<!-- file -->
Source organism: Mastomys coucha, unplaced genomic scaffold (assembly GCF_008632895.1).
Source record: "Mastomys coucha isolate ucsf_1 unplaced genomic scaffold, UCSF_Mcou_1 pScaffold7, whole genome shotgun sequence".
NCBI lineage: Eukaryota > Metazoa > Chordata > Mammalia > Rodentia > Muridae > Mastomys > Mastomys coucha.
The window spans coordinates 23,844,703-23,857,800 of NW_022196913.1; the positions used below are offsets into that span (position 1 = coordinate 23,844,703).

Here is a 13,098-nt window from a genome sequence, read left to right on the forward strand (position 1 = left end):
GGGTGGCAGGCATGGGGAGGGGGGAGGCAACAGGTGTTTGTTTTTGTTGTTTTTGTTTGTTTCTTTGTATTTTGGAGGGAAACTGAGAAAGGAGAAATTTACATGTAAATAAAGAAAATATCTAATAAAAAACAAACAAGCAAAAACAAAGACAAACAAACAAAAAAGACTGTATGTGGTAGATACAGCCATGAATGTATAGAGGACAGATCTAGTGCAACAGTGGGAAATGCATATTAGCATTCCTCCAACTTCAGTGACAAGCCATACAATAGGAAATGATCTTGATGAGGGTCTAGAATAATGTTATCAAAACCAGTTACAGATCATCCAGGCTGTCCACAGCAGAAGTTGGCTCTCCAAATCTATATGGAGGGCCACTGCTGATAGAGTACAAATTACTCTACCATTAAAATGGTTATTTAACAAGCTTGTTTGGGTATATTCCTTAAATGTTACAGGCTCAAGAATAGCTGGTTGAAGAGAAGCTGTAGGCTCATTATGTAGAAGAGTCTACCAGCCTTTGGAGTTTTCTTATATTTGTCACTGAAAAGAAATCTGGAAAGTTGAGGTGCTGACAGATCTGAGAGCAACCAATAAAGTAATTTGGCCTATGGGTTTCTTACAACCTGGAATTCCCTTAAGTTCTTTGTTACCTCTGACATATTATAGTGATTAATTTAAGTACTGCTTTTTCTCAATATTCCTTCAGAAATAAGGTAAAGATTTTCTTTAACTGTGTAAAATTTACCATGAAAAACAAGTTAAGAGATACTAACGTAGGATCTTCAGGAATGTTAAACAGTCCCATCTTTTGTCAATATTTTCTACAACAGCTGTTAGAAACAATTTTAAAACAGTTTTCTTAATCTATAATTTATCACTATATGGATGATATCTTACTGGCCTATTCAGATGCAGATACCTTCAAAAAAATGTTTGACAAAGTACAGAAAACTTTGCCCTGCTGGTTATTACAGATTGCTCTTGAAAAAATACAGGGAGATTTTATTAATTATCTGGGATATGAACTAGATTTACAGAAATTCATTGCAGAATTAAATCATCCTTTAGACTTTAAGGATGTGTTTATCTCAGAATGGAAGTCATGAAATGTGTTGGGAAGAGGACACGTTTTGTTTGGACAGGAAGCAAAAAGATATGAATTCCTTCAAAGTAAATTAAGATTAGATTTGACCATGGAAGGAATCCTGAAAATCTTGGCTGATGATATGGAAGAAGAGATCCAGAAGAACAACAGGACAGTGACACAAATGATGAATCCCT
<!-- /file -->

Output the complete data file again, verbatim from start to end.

Source organism: Mastomys coucha, unplaced genomic scaffold (assembly GCF_008632895.1).
Source record: "Mastomys coucha isolate ucsf_1 unplaced genomic scaffold, UCSF_Mcou_1 pScaffold7, whole genome shotgun sequence".
NCBI lineage: Eukaryota > Metazoa > Chordata > Mammalia > Rodentia > Muridae > Mastomys > Mastomys coucha.
The window spans coordinates 23,844,703-23,857,800 of NW_022196913.1; the positions used below are offsets into that span (position 1 = coordinate 23,844,703).

Here is a 13,098-nt window from a genome sequence, read left to right on the forward strand (position 1 = left end):
GGGTGGCAGGCATGGGGAGGGGGGAGGCAACAGGTGTTTGTTTTTGTTGTTTTTGTTTGTTTCTTTGTATTTTGGAGGGAAACTGAGAAAGGAGAAATTTACATGTAAATAAAGAAAATATCTAATAAAAAACAAACAAGCAAAAACAAAGACAAACAAACAAAAAAGACTGTATGTGGTAGATACAGCCATGAATGTATAGAGGACAGATCTAGTGCAACAGTGGGAAATGCATATTAGCATTCCTCCAACTTCAGTGACAAGCCATACAATAGGAAATGATCTTGATGAGGGTCTAGAATAATGTTATCAAAACCAGTTACAGATCATCCAGGCTGTCCACAGCAGAAGTTGGCTCTCCAAATCTATATGGAGGGCCACTGCTGATAGAGTACAAATTACTCTACCATTAAAATGGTTATTTAACAAGCTTGTTTGGGTATATTCCTTAAATGTTACAGGCTCAAGAATAGCTGGTTGAAGAGAAGCTGTAGGCTCATTATGTAGAAGAGTCTACCAGCCTTTGGAGTTTTCTTATATTTGTCACTGAAAAGAAATCTGGAAAGTTGAGGTGCTGACAGATCTGAGAGCAACCAATAAAGTAATTTGGCCTATGGGTTTCTTACAACCTGGAATTCCCTTAAGTTCTTTGTTACCTCTGACATATTATAGTGATTAATTTAAGTACTGCTTTTTCTCAATATTCCTTCAGAAATAAGGTAAAGATTTTCTTTAACTGTGTAAAATTTACCATGAAAAACAAGTTAAGAGATACTAACGTAGGATCTTCAGGAATGTTAAACAGTCCCATCTTTTGTCAATATTTTCTACAACAGCTGTTAGAAACAATTTTAAAACAGTTTTCTTAATCTATAATTTATCACTATATGGATGATATCTTACTGGCCTATTCAGATGCAGATACCTTCAAAAAAATGTTTGACAAAGTACAGAAAACTTTGCCCTGCTGGTTATTACAGATTGCTCTTGAAAAAATACAGGGAGATTTTATTAATTATCTGGGATATGAACTAGATTTACAGAAATTCATTGCAGAATTAAATCATCCTTTAGACTTTAAGGATGTGTTTATCTCAGAATGGAAGTCATGAAATGTGTTGGGAAGAGGACACGTTTTGTTTGGACAGGAAGCAAAAAGATATGAATTCCTTCAAAGTAAATTAAGATTAGATTTGACCATGGAAGGAATCCTGAAAATCTTGGCTGATGATATGGAAGAAGAGATCCAGAAGAACAACAGGACAGTGACACAAATGATGAATCCCT